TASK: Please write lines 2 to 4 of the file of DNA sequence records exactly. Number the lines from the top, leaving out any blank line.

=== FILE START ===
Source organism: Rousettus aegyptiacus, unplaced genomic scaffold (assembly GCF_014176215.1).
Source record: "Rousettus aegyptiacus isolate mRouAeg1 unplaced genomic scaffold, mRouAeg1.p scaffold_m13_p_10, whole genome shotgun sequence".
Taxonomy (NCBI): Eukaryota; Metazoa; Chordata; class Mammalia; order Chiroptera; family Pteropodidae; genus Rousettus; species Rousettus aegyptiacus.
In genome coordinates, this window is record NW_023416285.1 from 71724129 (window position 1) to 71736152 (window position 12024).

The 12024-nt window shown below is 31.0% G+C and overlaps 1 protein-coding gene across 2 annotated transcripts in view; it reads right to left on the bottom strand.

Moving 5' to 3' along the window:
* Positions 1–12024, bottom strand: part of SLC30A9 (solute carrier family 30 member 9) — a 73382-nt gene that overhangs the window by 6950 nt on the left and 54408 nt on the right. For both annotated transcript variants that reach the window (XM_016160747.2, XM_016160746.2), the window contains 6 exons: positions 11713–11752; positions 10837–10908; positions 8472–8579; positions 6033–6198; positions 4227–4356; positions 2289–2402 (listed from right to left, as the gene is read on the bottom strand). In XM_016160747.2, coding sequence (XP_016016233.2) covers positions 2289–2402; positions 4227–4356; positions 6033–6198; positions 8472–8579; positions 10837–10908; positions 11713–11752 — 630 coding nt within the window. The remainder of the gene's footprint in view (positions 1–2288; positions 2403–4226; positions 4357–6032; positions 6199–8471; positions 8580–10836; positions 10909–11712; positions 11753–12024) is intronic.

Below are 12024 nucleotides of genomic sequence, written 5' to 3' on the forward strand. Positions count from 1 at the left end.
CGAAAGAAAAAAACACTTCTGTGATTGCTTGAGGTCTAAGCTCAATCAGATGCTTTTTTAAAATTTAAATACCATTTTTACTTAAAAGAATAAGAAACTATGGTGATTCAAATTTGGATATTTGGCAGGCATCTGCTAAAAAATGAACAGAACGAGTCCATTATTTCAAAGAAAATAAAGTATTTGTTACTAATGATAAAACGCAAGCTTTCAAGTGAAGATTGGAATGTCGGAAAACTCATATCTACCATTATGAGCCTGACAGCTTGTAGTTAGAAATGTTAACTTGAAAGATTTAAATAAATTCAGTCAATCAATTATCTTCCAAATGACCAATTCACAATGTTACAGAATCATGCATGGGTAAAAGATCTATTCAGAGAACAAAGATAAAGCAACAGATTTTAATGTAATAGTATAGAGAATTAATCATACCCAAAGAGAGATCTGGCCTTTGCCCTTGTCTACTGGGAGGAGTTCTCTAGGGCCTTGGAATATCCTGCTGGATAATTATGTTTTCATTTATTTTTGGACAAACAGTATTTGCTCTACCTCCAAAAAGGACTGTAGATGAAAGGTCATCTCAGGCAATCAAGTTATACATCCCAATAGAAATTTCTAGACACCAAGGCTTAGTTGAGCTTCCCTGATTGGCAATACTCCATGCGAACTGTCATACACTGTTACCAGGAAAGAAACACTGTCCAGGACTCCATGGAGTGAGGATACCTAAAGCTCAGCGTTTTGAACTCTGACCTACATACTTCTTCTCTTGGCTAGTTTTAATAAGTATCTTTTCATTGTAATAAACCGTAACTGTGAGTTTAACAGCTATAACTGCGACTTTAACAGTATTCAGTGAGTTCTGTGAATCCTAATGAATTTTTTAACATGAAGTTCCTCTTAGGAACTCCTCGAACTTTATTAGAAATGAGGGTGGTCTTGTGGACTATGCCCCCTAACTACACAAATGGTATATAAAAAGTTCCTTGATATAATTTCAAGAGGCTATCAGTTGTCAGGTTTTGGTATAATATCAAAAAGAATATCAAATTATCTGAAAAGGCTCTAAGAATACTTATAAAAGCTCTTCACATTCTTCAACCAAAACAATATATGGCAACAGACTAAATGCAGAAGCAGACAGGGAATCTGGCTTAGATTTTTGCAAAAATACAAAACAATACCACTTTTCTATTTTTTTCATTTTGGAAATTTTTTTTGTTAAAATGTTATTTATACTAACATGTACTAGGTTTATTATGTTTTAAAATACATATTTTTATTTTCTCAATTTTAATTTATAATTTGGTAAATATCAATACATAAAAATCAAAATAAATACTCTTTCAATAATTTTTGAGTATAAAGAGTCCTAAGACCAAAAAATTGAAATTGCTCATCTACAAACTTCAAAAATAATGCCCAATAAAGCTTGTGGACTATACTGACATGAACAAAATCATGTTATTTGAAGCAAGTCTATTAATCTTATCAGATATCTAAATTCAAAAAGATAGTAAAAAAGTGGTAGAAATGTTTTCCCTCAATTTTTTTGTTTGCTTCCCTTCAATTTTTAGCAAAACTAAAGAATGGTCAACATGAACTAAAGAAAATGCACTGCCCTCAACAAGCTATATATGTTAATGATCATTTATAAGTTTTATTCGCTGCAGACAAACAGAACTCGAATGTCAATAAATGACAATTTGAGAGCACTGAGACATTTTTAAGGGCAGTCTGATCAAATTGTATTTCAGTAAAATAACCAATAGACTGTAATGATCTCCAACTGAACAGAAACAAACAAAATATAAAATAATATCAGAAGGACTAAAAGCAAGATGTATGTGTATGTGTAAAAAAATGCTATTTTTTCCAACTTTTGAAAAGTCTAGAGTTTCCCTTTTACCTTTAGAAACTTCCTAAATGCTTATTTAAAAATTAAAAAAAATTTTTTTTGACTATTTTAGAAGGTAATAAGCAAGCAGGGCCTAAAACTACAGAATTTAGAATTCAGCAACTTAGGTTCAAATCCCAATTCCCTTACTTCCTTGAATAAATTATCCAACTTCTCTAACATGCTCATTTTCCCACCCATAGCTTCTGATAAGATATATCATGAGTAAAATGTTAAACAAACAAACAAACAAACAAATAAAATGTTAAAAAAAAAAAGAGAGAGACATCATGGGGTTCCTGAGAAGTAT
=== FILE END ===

Source record: "Rousettus aegyptiacus isolate mRouAeg1 unplaced genomic scaffold, mRouAeg1.p scaffold_m13_p_10, whole genome shotgun sequence".
Taxonomy (NCBI): Eukaryota; Metazoa; Chordata; class Mammalia; order Chiroptera; family Pteropodidae; genus Rousettus; species Rousettus aegyptiacus.
In genome coordinates, this window is record NW_023416285.1 from 71724129 (window position 1) to 71736152 (window position 12024).